Monday Morning Round Up: The Mar-a-Lago Summit and the Syrian Airstrikes



Before the Mar-a-Lago summit convened, the two sides let it be known that there would be no joint statement and no press conference, signaling that the likelihood of substantive agreements—including on North Korea—was low. The two major deliverables from the meeting were both procedural: the expansion of the Strategic and Economic Dialogue to a four-pillar affair formally chaired by the presidents and including new subcommittees on law enforcement and cybersecurity and on social and cultural issues; and a 100-day plan which—like the President’s Executive Orders on trade—kick promised action on China further down the road.

Given the absence of formal statements, clues with respect to North Korea came from a joint press conference featuring Secretaries Tillerson, Mnuchin and Ross and the Sunday morning talk shows. At the news conference, Tillerson claimed that the two sides “agreed to increase cooperation and work with the international community to convince the DPRK to peacefully resolve the issue and abandon its illicit weapons programs.” For Beijing, the favored way for such cooperation to take place would be for the US to resume talks, including bilaterally. To say that this is unlikely is an understatement. But the result is that at least for now it is hard to distinguish the Trump administration’s approach from “strategic patience,” which Secretary Tillerson claimed was dead while in Seoul last month. On Face the Nation, Tillerson again did not rule out negotiations altogether, saying that “perhaps discussions may be useful” at some point in the future. But before the US could get to that point, the US and China would have to work together to “change the conditions in the minds of the DPRK leadership.”

It is not clear how such a change of heart would take place absent an offer of negotiations except through increased pressure. Such pressure can essentially come in two forms: military signaling, or perhaps even something more dramatic along Syrian lines; or increased sanctions.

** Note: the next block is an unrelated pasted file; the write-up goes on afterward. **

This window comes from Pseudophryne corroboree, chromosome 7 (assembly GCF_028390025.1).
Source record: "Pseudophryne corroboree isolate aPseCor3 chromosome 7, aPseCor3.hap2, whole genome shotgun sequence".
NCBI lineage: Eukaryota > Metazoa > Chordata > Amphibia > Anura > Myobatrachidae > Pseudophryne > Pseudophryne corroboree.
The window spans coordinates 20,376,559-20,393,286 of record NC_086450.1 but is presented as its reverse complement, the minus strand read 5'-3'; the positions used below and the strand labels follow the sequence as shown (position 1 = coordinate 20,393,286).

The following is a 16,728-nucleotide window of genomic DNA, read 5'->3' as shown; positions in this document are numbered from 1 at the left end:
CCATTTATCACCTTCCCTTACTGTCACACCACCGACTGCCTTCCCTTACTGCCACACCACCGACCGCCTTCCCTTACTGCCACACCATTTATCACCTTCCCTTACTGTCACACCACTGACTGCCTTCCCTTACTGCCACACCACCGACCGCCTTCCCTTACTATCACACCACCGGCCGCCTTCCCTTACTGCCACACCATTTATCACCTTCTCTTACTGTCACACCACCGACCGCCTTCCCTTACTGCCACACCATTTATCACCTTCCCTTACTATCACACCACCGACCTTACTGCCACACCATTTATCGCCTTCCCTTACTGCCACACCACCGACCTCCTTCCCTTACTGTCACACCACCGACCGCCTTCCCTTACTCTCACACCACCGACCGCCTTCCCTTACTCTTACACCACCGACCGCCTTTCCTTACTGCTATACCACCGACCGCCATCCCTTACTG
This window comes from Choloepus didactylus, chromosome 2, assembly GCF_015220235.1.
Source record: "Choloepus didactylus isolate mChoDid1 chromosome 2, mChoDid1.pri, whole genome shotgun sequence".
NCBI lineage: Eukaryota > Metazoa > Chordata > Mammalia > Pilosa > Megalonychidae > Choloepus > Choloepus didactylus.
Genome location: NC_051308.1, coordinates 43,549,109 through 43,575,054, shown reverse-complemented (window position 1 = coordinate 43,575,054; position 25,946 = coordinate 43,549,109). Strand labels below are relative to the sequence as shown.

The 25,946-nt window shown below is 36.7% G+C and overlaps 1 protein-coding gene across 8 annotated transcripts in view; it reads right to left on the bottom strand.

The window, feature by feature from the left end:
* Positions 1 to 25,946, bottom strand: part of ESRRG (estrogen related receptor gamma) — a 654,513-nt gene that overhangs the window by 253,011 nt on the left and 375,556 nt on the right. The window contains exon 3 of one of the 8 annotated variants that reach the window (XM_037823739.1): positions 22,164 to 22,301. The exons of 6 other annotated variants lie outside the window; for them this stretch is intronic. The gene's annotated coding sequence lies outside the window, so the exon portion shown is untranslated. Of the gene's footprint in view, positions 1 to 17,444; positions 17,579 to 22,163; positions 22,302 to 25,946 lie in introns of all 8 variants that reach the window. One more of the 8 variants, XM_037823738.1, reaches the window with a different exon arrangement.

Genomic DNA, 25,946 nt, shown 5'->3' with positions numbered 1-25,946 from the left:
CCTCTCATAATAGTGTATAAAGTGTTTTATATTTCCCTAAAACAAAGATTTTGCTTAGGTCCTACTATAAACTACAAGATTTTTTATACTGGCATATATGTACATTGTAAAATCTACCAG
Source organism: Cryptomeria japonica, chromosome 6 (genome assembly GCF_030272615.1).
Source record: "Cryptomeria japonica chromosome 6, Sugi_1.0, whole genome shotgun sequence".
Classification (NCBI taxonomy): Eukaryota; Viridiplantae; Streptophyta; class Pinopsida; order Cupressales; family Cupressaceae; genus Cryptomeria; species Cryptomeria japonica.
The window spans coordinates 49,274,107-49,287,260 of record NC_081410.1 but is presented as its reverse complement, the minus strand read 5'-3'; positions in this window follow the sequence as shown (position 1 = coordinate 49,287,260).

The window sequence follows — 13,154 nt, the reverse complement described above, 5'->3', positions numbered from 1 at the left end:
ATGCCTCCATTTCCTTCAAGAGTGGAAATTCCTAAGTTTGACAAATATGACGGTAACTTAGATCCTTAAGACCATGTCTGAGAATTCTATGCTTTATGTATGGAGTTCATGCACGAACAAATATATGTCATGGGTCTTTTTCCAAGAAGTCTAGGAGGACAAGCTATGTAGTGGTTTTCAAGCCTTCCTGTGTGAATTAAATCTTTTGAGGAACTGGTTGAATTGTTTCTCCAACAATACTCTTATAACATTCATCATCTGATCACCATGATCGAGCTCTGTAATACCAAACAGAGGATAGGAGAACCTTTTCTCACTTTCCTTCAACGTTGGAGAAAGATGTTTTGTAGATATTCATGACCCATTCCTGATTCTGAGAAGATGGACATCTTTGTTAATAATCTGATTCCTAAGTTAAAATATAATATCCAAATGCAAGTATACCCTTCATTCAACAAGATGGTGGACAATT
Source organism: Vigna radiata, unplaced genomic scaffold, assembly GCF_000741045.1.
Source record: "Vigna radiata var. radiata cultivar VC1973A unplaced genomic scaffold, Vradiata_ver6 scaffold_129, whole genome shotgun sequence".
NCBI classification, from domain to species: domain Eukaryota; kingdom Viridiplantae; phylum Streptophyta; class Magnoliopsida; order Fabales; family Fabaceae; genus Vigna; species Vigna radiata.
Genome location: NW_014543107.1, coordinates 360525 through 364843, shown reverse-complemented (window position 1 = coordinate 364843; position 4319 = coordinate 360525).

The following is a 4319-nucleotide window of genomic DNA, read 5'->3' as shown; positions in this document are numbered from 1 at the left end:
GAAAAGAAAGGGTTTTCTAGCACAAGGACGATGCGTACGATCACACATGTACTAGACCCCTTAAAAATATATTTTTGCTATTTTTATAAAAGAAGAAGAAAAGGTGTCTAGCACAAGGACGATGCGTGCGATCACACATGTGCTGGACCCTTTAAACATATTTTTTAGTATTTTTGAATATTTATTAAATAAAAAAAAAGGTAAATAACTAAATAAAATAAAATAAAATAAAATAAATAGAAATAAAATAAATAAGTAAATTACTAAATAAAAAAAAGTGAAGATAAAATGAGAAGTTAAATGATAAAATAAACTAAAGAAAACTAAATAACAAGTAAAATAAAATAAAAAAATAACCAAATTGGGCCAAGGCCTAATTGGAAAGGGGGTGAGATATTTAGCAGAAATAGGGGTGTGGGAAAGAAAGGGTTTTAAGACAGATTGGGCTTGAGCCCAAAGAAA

The constraints on the Syrian option are too obvious to restate at any length. Any strikes on North Korea would run risks with respect to Japan and Korea. And in any case, the use of force would have to be much more wide-ranging than the Syrian raid on a single airfield if it was to simultaneously have material effect and deter a response.

On Sunday, the Pentagon announced the Carl Vinson carrier task force would be diverted from port calls in Australia back toward the Korean peninsula, where it had recently participated in exercises. In response to a question about the movement of the Vinson on Fox News from Chris Wallace, General McMaster went so far as to say that the president had asked for “a full range of options to remove that threat the American people [sic] and to our allies and partners in the region.” But despite the capabilities of a carrier task force, it would be a tall order for such forces to “remove” North Korea’s nuclear and missile capabilities.

Perhaps the most important military signal that the US has to sway Beijing is with respect to missile defense; we would love to know what Xi and Trump had to say with respect to THAAD, which has been a preoccupation of the Chinese president. The Chosun Ilbo reports that Trump’s discussion of THAAD with Xi was one subject raised in Trump’s phone call to interim-President Hwang over the weekend to brief on the summit.

Our best bet: that secondary sanctions are still the promised unilateral action that the President and Tillerson continue to claim is on the table. At the press conference, both Secretaries Ross and Mnuchin made comments about Korea-related sanctions. China has been staunchly opposed to the imposition of secondary sanctions in principle. But Beijing has shown more reserve with respect to cases in which sanctions evasion on the part of Chinese firms has been exposed, including the Hongxiang and the ZTE case. As we have noted in recent posts, cooperation with the Chinese, or a more aggressive pursuit of secondary sanctions if needed, will finally provide a natural experiment on one of the longest and most contentious debates among Korea watchers: between those that believe that North Korea is oblivious to outside pressure (or that the Chinese will forever protect them) and those who believe, in effect, that sanctions have never been tried. Stay tuned.

A more detailed treatment of the Mar-a-Lago summit by Stephan Haggard can be found at NKNews (behind a paywall)

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